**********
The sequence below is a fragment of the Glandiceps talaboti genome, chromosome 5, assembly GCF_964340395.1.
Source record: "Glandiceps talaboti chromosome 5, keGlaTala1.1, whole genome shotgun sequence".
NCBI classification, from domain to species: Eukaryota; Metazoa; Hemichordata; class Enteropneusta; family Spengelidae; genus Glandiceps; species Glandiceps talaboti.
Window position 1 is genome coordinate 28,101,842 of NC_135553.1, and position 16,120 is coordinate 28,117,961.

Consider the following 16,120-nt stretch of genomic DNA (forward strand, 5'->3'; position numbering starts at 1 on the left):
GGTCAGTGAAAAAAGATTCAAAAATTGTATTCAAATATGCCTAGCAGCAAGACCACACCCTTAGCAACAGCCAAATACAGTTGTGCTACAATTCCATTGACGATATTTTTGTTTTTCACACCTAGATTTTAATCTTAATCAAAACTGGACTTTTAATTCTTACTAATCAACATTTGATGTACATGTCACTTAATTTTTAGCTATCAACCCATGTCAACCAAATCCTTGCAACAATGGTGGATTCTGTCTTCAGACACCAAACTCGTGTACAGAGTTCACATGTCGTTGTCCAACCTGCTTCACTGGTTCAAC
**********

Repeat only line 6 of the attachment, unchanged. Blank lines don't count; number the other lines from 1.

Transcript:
GGTCAGTGAAAAAAGATTCAAAAATTGTATTCAAATATGCCTAGCAGCAAGACCACACCCTTAGCAACAGCCAAATACAGTTGTGCTACAATTCCATTGACGATATTTTTGTTTTTCACACCTAGATTTTAATCTTAATCAAAACTGGACTTTTAATTCTTACTAATCAACATTTGATGTACATGTCACTTAATTTTTAGCTATCAACCCATGTCAACCAAATCCTTGCAACAATGGTGGATTCTGTCTTCAGACACCAAACTCGTGTACAGAGTTCACATGTCGTTGTCCAACCTGCTTCACTGGTTCAAC